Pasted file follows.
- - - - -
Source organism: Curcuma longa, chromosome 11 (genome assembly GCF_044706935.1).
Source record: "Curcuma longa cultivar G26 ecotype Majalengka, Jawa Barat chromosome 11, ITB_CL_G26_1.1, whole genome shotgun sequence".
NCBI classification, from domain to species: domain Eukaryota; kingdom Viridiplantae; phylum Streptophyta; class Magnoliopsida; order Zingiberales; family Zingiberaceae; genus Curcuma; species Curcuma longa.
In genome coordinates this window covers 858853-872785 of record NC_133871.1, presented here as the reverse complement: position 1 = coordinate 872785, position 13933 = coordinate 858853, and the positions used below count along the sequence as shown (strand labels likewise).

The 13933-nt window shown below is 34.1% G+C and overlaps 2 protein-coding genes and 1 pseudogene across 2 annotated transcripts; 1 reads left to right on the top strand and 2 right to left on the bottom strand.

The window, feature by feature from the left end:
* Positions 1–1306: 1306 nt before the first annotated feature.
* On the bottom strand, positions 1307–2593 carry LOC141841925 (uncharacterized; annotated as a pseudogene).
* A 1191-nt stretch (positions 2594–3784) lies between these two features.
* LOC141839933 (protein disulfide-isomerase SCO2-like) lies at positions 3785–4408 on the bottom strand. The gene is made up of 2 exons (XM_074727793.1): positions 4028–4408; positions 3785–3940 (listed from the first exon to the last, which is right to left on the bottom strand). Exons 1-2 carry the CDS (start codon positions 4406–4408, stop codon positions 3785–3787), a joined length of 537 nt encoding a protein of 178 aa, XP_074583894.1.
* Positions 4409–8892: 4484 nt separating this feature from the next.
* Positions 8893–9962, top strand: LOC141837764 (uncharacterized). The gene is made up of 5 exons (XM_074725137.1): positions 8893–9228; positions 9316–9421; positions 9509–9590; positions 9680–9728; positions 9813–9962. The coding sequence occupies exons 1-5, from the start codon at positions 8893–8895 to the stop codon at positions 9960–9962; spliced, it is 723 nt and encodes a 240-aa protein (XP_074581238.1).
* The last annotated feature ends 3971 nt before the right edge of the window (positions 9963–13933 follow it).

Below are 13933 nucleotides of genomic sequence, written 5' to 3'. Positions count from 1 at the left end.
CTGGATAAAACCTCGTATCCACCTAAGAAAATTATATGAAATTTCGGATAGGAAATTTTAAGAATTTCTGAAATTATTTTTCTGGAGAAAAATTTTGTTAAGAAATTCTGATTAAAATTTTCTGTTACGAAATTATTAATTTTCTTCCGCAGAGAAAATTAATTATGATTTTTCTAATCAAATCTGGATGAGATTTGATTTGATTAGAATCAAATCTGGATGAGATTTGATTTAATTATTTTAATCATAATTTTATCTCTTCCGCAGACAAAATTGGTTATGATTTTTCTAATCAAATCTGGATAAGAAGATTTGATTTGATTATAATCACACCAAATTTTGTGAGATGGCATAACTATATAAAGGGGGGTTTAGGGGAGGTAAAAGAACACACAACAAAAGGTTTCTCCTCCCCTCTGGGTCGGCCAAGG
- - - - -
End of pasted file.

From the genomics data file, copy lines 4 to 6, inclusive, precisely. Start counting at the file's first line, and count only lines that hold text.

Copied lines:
In genome coordinates this window covers 858853-872785 of record NC_133871.1, presented here as the reverse complement: position 1 = coordinate 872785, position 13933 = coordinate 858853, and the positions used below count along the sequence as shown (strand labels likewise).

The 13933-nt window shown below is 34.1% G+C and overlaps 2 protein-coding genes and 1 pseudogene across 2 annotated transcripts; 1 reads left to right on the top strand and 2 right to left on the bottom strand.

The window, feature by feature from the left end: